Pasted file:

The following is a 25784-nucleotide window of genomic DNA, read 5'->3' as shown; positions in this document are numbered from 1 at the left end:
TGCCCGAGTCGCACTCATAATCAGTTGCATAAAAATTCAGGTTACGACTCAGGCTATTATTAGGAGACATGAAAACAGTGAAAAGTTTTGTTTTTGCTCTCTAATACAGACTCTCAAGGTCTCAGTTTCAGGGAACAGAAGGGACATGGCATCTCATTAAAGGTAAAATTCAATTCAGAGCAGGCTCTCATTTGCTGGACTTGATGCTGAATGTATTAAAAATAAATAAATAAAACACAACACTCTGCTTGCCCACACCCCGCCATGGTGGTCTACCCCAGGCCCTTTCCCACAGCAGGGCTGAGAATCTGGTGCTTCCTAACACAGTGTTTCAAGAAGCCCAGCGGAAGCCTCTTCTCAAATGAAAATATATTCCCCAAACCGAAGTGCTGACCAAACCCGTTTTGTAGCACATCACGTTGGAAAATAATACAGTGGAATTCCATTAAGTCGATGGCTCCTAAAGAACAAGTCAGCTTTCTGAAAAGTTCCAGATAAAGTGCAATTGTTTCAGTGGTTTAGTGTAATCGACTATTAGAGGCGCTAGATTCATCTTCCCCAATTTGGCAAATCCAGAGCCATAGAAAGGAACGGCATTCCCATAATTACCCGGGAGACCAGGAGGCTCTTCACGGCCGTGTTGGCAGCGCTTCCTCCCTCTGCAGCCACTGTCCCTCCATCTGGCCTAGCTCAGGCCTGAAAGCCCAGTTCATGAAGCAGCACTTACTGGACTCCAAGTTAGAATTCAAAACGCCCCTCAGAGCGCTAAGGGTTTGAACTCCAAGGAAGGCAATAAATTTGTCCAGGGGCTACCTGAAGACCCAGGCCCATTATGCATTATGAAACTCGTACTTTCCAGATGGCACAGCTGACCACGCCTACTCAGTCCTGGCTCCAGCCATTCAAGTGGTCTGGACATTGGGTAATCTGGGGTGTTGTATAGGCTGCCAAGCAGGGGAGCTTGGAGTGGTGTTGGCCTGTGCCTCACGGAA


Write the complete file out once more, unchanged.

The following is a 25784-nucleotide window of genomic DNA, read 5'->3' as shown; positions in this document are numbered from 1 at the left end:
TGCCCGAGTCGCACTCATAATCAGTTGCATAAAAATTCAGGTTACGACTCAGGCTATTATTAGGAGACATGAAAACAGTGAAAAGTTTTGTTTTTGCTCTCTAATACAGACTCTCAAGGTCTCAGTTTCAGGGAACAGAAGGGACATGGCATCTCATTAAAGGTAAAATTCAATTCAGAGCAGGCTCTCATTTGCTGGACTTGATGCTGAATGTATTAAAAATAAATAAATAAAACACAACACTCTGCTTGCCCACACCCCGCCATGGTGGTCTACCCCAGGCCCTTTCCCACAGCAGGGCTGAGAATCTGGTGCTTCCTAACACAGTGTTTCAAGAAGCCCAGCGGAAGCCTCTTCTCAAATGAAAATATATTCCCCAAACCGAAGTGCTGACCAAACCCGTTTTGTAGCACATCACGTTGGAAAATAATACAGTGGAATTCCATTAAGTCGATGGCTCCTAAAGAACAAGTCAGCTTTCTGAAAAGTTCCAGATAAAGTGCAATTGTTTCAGTGGTTTAGTGTAATCGACTATTAGAGGCGCTAGATTCATCTTCCCCAATTTGGCAAATCCAGAGCCATAGAAAGGAACGGCATTCCCATAATTACCCGGGAGACCAGGAGGCTCTTCACGGCCGTGTTGGCAGCGCTTCCTCCCTCTGCAGCCACTGTCCCTCCATCTGGCCTAGCTCAGGCCTGAAAGCCCAGTTCATGAAGCAGCACTTACTGGACTCCAAGTTAGAATTCAAAACGCCCCTCAGAGCGCTAAGGGTTTGAACTCCAAGGAAGGCAATAAATTTGTCCAGGGGCTACCTGAAGACCCAGGCCCATTATGCATTATGAAACTCGTACTTTCCAGATGGCACAGCTGACCACGCCTACTCAGTCCTGGCTCCAGCCATTCAAGTGGTCTGGACATTGGGTAATCTGGGGTGTTGTATAGGCTGCCAAGCAGGGGAGCTTGGAGTGGTGTTGGCCTGTGCCTCACGGAA